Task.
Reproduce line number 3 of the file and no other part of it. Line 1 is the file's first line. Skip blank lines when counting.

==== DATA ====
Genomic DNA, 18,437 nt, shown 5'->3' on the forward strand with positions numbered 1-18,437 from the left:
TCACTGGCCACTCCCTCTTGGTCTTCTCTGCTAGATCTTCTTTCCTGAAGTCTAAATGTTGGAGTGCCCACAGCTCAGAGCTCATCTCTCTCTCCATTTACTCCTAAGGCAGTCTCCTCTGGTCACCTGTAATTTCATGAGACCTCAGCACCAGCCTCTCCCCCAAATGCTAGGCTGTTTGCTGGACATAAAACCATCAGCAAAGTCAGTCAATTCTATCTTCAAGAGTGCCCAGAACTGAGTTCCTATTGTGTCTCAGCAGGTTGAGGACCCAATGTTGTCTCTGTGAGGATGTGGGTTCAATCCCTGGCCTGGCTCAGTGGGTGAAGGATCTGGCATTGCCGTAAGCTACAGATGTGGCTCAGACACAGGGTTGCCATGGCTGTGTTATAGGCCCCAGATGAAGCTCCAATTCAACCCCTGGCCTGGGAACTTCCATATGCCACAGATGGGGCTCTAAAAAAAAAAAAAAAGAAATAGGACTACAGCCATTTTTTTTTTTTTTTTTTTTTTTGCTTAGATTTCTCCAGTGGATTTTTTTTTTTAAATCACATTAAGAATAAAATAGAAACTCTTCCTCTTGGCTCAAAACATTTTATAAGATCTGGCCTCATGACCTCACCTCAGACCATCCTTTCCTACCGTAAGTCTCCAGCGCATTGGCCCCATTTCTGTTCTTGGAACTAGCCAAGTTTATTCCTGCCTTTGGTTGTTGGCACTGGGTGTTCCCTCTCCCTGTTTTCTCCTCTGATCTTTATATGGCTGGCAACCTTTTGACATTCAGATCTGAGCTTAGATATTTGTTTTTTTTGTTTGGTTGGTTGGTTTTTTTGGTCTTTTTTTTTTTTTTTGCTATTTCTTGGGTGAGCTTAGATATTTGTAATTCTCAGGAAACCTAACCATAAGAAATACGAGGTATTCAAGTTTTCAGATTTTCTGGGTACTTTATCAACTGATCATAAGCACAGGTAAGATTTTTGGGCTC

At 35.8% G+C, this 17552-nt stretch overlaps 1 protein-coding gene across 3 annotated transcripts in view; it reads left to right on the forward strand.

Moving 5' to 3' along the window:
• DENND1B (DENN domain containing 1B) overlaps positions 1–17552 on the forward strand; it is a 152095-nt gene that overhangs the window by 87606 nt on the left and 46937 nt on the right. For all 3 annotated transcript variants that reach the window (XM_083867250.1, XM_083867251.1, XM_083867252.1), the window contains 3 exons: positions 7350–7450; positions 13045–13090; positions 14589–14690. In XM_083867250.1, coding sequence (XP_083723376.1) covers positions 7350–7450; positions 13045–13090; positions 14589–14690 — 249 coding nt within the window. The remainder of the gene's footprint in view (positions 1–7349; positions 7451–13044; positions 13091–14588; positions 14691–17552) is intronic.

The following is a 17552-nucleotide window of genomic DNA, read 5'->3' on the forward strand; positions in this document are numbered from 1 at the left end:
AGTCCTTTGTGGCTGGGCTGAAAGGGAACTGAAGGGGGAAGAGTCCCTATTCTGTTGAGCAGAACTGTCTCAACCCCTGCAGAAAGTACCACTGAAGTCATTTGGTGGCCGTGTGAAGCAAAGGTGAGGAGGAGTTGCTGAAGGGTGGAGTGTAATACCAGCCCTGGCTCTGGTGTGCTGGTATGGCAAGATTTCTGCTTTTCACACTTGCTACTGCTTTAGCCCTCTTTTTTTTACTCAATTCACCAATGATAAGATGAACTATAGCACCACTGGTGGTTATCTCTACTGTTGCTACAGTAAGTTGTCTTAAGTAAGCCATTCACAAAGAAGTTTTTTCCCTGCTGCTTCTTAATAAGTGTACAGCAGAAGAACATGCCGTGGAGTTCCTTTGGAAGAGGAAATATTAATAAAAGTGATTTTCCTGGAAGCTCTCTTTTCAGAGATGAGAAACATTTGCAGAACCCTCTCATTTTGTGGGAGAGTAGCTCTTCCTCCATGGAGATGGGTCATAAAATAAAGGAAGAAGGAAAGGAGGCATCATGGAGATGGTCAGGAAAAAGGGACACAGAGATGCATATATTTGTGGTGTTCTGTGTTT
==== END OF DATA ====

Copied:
At 35.8% G+C, this 17552-nt stretch overlaps 1 protein-coding gene across 3 annotated transcripts in view; it reads left to right on the forward strand.